Tex And The City

Lavender Ceiling

Coming Up: The Wilde importance of a spectacular Earnest.

Before every Broadway show we see, Chef asks me, “Were you in this in high school?”  I think he enjoys my typical refrain of “always the bridesmaid, never the bride” which is a loose translation of theatre speak for “always the character actor, never the lead.”  To wit, I was not Atticus but mean attorney Mr. Gilmer in To Kill A Mockingbird, Friar Lawrence not a star struck lover in Romeo and Juliet, Sir Evelyn Oakleigh not Billy in Anything Goes.

And while I’ve always adored the witty bon mots in Oscar Wilde’s The Importance of Being Earnest—a frequent selection in high school drama programs—I was glad my school never mounted a full production.  I’m sure I would have been relegated to one of the relatively lackluster male parts, when what I really coveted was a role in a frock.  How exhilarating then to witness celebrated British actor Brian Bedford shatter that lavender ceiling for all of us character actors in his brilliant performance as Lady Bracknell, now at the Roundabout’s American Airlines Theatre.

From the moment Lady Bracknell enters, I was immediately caught up in her web of pronouncements, accusations, innuendos and insults.  Bedford’s comic timing is genius in its subtlety as he knows just when to punch each line, pause for effect or gesture for laughs.  The sheer fact that his acting can outdo his outrageous headpieces designed by Desmond Heely is reason enough to purchase a ticket.  Not only did Bedford conjure this character without her becoming camp, but also he skillfully directed the entire show—the pacing here is superb.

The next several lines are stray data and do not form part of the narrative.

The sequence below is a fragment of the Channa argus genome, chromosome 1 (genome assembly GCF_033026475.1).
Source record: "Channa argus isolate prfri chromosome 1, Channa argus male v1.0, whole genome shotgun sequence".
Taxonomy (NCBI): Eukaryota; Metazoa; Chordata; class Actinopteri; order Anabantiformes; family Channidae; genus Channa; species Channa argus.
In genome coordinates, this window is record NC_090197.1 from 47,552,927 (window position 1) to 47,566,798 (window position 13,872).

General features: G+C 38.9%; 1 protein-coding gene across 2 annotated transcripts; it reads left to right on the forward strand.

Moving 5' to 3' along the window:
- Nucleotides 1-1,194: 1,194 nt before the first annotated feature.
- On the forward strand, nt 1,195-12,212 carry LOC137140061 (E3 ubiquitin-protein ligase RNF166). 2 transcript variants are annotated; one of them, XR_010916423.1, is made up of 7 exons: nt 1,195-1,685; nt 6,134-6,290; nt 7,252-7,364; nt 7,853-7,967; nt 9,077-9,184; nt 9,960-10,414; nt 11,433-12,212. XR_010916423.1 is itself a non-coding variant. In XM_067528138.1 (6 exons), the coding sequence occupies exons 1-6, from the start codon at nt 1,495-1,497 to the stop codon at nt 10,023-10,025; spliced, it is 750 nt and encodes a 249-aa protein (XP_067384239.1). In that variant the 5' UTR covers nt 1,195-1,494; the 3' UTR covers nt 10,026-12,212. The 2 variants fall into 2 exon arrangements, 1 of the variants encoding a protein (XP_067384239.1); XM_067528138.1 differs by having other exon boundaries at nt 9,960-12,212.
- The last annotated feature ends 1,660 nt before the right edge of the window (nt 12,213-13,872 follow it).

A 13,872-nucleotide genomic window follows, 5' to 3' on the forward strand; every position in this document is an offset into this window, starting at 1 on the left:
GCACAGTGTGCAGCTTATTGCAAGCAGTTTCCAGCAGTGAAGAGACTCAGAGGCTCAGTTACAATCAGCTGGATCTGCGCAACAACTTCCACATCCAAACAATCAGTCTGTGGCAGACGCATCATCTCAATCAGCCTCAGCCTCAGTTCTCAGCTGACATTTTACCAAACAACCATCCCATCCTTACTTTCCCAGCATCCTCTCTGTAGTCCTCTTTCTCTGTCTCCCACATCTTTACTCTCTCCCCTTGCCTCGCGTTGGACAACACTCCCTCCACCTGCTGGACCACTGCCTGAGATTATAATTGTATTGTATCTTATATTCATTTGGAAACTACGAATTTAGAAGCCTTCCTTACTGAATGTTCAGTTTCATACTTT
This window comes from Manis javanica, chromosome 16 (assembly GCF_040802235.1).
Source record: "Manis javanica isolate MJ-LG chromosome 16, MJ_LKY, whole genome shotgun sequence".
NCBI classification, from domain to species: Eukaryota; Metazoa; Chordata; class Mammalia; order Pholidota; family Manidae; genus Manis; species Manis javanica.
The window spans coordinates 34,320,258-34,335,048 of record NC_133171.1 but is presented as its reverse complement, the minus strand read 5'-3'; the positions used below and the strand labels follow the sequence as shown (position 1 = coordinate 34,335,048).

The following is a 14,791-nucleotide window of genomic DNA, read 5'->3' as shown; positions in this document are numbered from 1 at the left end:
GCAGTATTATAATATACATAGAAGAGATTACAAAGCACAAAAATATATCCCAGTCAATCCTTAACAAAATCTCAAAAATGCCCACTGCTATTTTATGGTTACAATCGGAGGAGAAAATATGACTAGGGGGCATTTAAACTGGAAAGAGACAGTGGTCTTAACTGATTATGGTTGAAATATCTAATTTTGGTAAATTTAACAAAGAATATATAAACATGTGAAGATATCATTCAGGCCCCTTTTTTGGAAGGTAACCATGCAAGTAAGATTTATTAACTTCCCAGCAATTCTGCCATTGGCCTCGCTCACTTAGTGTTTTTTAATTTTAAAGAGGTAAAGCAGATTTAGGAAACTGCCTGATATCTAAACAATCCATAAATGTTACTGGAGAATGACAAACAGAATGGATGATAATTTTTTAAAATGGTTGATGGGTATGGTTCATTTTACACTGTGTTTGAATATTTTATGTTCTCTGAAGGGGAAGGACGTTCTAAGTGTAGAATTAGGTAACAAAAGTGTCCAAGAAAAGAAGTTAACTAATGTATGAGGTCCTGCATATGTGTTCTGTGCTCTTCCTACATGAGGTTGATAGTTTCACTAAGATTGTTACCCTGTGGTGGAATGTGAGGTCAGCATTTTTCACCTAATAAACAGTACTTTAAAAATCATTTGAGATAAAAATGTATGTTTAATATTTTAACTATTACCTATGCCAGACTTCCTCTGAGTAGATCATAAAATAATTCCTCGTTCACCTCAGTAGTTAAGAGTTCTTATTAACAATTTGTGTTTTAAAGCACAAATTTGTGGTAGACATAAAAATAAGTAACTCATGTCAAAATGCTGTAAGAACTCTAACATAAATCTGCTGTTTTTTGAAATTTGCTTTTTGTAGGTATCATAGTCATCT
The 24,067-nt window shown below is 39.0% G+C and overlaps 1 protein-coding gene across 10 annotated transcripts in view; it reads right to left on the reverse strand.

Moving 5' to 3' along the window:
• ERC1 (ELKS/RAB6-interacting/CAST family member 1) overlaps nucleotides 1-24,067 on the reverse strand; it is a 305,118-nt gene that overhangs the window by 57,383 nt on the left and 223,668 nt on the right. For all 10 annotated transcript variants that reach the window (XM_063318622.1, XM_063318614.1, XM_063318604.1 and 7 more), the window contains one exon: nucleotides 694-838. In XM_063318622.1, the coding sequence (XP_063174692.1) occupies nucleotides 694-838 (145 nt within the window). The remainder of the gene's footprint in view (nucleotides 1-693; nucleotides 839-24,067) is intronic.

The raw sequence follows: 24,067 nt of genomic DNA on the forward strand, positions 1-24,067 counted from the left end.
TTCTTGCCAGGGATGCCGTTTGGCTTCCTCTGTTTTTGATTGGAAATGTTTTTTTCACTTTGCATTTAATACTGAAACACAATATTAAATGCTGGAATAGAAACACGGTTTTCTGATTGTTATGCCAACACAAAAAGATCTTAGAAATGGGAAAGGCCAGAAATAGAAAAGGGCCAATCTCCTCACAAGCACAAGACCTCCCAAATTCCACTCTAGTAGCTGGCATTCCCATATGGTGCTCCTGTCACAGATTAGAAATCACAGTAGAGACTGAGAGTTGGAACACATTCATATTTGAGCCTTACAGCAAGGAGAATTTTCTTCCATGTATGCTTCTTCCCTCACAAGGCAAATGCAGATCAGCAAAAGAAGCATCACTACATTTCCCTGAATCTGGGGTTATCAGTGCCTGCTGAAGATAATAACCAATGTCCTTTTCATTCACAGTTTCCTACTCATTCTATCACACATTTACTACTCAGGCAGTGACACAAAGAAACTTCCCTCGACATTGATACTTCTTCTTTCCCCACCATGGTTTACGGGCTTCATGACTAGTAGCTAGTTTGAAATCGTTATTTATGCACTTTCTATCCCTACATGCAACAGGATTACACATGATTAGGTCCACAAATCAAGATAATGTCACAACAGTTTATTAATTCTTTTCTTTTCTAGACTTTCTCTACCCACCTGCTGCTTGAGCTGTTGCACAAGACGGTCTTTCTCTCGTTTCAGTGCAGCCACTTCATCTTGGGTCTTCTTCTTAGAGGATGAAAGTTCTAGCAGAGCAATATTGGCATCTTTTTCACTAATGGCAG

Thankfully, Bedford doesn’t have to shoulder the weight of the production on his own.  Sara Topham’s Gwendolen and Charlotte Parry’s Cecily are outrageously good as the mistakenly-in-competition love interests.  Together, their comic banter makes Act II absolutely riotous.  Santino Fontana’s facial expressions keep Algernon from becoming cloyingly irritating and instead remain entirely charming.

My one small wish was for Lady Bracknell to fly over the audience—like a villainess in Spider-Man—just so theatregoers rushing to catch that spectacle of nonsense next door would be drawn into this magnificent production instead.  As an actor and director, Bedford is shining like a super hero.

Thanks to him, I’ve got another role to look forward to when I’m retired and working the dinner theatre circuit in Florida.

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